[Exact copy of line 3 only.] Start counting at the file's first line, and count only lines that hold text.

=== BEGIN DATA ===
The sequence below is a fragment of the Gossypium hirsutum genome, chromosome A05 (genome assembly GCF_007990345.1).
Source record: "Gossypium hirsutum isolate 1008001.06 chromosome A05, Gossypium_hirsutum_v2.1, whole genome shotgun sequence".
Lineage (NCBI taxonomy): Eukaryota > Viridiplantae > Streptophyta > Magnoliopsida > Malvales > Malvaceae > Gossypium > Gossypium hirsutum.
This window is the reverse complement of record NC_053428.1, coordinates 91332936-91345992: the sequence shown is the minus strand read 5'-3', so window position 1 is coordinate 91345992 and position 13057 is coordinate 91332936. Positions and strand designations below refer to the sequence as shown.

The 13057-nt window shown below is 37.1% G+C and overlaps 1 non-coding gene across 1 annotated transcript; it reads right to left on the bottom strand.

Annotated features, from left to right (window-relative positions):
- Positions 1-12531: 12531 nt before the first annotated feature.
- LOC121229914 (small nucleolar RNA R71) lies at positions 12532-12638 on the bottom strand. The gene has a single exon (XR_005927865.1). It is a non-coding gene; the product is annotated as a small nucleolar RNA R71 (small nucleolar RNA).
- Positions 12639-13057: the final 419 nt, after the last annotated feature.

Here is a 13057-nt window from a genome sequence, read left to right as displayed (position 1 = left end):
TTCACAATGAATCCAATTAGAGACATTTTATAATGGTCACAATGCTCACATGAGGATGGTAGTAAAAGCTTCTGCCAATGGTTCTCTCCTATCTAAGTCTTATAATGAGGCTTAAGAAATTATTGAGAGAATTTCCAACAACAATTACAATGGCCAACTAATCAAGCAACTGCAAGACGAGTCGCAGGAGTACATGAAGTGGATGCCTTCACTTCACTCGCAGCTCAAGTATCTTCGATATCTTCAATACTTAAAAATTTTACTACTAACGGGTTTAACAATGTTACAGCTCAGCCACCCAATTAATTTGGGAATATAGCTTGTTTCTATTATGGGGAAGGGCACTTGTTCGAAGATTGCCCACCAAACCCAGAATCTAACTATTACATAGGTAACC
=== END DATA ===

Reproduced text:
Lineage (NCBI taxonomy): Eukaryota > Viridiplantae > Streptophyta > Magnoliopsida > Malvales > Malvaceae > Gossypium > Gossypium hirsutum.